Thus far, my Facebook shop has been mediocre. But a large part of the blame is with me. While I’ve been focusing on other areas of building the business (like figuring out how to scale up production) I haven’t been engaging the Facebook community as best I should. I haven’t run any Facebook Shop only promotions, nor have I kept up to date general posts. But in reviewing the available Shop Apps again I’ve decided I’ll probably switch app provider. There are several others offering totally free stand-along shops (I don’t believe this was the case when I first put up my shop) and some of those even offer the ability to schedule promotions and posts. Or now that I’ve got a website I could also link my Facebook shop to my eCommerce website which runs on WooCommerce.
So, is a Facebook Shop worth it?
I still like the idea and the potential. However, until the mobile issue is sorted out it won’t be a seamless experience and you’ll have to be careful about how your present your shop. It’s likely to be most successful for promoting specific products, sales, new items and Facebook Fan specials.
If you’ve got a small store or a startup and you can use one of the free solutions (see list below) and it offers another tool to engage your customers without much risk and capital outlay. Be sure to check out how the app you’ve selected suggests you work around the Facebook third party app mobile issue. Also check if they allow Fan or Like gating so you can grown your fan base and offer special discounts for them.
“Likes” – Low cost, ease of set up, direct link to Fan base
“Dislikes” – Lack of support for mobile devices, lack of intuitive use.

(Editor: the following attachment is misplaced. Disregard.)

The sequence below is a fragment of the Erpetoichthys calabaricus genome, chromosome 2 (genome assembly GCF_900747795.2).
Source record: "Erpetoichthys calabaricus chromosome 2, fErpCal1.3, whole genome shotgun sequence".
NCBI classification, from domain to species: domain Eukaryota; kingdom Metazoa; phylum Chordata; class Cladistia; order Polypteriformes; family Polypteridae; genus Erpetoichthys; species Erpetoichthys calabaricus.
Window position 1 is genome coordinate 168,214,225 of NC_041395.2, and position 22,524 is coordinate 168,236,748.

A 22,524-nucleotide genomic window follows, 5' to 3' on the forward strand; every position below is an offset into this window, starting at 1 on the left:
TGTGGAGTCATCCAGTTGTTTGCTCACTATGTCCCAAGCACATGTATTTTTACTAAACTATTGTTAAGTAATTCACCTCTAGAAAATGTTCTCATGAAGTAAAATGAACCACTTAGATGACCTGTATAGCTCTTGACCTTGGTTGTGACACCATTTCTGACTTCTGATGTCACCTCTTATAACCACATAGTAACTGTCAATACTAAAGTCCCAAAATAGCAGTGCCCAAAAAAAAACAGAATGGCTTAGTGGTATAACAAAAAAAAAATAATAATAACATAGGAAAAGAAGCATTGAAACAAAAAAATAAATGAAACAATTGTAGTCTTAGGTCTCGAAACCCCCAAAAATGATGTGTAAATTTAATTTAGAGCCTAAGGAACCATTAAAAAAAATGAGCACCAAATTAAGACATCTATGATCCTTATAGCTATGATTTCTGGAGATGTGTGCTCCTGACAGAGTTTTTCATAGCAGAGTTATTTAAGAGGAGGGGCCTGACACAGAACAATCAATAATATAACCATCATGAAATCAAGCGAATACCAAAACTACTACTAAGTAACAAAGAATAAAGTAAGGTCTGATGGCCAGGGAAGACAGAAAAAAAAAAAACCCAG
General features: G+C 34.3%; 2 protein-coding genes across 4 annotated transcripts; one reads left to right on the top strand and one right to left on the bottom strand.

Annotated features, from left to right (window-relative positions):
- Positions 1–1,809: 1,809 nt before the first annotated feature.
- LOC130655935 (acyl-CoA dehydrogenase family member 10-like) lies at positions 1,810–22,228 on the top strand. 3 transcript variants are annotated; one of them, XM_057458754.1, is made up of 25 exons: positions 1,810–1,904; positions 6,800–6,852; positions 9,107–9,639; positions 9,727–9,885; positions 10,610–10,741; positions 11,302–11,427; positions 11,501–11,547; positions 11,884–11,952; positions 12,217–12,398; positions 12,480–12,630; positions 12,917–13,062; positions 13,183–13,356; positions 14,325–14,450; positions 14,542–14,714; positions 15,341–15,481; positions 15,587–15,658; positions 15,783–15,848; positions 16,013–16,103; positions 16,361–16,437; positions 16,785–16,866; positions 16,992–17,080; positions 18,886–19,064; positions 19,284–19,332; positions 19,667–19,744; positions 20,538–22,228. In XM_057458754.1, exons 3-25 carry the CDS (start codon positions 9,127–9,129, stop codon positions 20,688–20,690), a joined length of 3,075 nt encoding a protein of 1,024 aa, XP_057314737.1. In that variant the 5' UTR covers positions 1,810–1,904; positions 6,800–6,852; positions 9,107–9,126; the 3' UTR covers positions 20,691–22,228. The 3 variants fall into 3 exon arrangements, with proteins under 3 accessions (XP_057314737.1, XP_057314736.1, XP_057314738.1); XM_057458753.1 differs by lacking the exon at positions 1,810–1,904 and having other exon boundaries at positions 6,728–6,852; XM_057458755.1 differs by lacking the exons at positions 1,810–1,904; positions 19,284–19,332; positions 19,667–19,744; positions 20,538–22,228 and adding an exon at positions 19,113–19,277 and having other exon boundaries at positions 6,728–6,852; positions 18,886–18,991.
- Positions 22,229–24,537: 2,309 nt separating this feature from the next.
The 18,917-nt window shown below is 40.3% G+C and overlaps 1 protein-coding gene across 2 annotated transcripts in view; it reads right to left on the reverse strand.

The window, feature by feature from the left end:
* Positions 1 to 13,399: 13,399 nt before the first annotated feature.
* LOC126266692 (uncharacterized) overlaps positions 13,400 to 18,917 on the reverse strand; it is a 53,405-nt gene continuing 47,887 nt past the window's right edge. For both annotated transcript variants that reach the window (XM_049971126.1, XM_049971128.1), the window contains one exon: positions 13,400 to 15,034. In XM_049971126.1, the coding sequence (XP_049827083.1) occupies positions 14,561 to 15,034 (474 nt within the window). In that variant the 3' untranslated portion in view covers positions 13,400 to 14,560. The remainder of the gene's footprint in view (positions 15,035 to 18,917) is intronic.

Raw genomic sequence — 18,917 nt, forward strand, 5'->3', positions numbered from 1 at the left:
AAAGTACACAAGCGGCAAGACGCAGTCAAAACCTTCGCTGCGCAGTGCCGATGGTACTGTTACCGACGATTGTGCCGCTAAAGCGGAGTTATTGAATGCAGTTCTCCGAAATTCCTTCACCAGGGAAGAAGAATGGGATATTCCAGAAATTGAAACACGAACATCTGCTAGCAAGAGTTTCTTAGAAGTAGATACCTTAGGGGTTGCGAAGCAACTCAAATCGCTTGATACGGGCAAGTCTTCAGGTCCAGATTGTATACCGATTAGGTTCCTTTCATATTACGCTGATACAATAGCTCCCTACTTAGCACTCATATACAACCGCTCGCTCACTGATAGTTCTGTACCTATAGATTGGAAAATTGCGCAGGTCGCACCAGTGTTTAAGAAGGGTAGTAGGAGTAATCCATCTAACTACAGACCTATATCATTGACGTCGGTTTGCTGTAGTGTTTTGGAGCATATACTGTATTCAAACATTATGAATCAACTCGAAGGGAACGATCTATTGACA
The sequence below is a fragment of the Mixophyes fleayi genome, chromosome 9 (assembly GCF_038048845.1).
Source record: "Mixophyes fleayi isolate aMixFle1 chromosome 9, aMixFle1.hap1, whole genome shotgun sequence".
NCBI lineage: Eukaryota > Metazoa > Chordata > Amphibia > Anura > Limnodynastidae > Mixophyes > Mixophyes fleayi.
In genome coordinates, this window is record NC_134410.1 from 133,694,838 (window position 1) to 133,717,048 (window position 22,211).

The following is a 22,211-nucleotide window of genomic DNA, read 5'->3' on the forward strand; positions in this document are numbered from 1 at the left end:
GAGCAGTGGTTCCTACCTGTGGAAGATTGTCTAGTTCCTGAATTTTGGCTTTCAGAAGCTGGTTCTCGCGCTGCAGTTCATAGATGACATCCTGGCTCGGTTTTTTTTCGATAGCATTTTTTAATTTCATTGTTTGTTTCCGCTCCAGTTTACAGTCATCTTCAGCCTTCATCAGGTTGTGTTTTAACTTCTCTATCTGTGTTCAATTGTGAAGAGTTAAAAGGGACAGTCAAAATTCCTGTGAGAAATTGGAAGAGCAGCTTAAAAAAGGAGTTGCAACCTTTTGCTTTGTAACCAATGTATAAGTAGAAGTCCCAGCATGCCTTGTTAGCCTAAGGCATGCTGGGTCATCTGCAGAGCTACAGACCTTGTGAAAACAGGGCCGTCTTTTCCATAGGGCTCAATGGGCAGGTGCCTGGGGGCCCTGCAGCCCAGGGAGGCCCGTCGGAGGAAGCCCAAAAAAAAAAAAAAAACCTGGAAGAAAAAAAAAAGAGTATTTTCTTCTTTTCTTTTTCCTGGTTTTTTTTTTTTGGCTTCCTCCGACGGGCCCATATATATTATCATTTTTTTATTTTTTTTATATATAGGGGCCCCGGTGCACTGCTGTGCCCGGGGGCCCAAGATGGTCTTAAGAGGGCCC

- Don’t spend a lot of money designing a bespoke Facebook Shop. Use something off the shelf that easily fits your budget.
- Focus on promoting specific products in order to keep engagement fresh and to circumvent the inability of mobile users to view the shop as a whole.
- Engage, engage, engage. Make sure your customers know your shop is there, keep promoting your products and show your Fans some love.
Facebook Shop Apps:
ShopTab – Offers Fan/Like gating. Integrates with their Shared Deal app to offer daily deals. Integrates with Twitter. Post scheduling only on more expensive plans.
Unique Feature: Integrates with Shared Deal app
Easy Social Shop – post and promotion scheduling, integrates only with existing eCommerce platforms – eBay, Etsy, Amazon, Shopify & Magento.
Unique Feature: Completely Free
Store Front Social – Free trial, basic service level starts at $9.95/mo,
Unique Feature: Customizable storefronts templates
Beetailer- Integrates with a number of existing eCommerce platforms Magento, Magento Go, Shopify and Prestashop, and can also be set up as a stand alone store. There is a free service level and free trials.
Unique Feature: automated scheduling for promotions and postings
Soldsie – A “post-based” approach to your Facebook Shop which sells through the comments section on your post. Retailers upload a photo and customer comment “sold”, they then connect to your Facebook Page, receive and invoice and then checkout. They don’t list pricing information on the website and require you to contact them to “discuss” pricing and plans.
Unique Feature: Post and comment based purchasing
Storeya – Offers a clean simple design which give individual products and categories their own page. Free plan and free trial available. Can be set up as a stand alone store or linked to a number of other eCommerce platforms.
Unique Feature: Clean, simple design
Appsmav.com – Offers Facebook app as part of their suite of apps for Retailers. It’s not too clear exactly what the FB shop itself looks like. The pricing for the overall “Retailer Package” is based on the number of Fans you have and starts at $4.95 per month for up to 500 Fans. That doesn’t seem to expensive, but then again you are paying for a number of other apps that you might not want. There doesn’t seem to be a free trial either.
Unique Feature – part of a package of other apps
NB: Other eCommerce platforms offer Facebook Shops that work within their framework, but cannot be used separately. Some of these include Muncom, BigCommerce, Ecwid.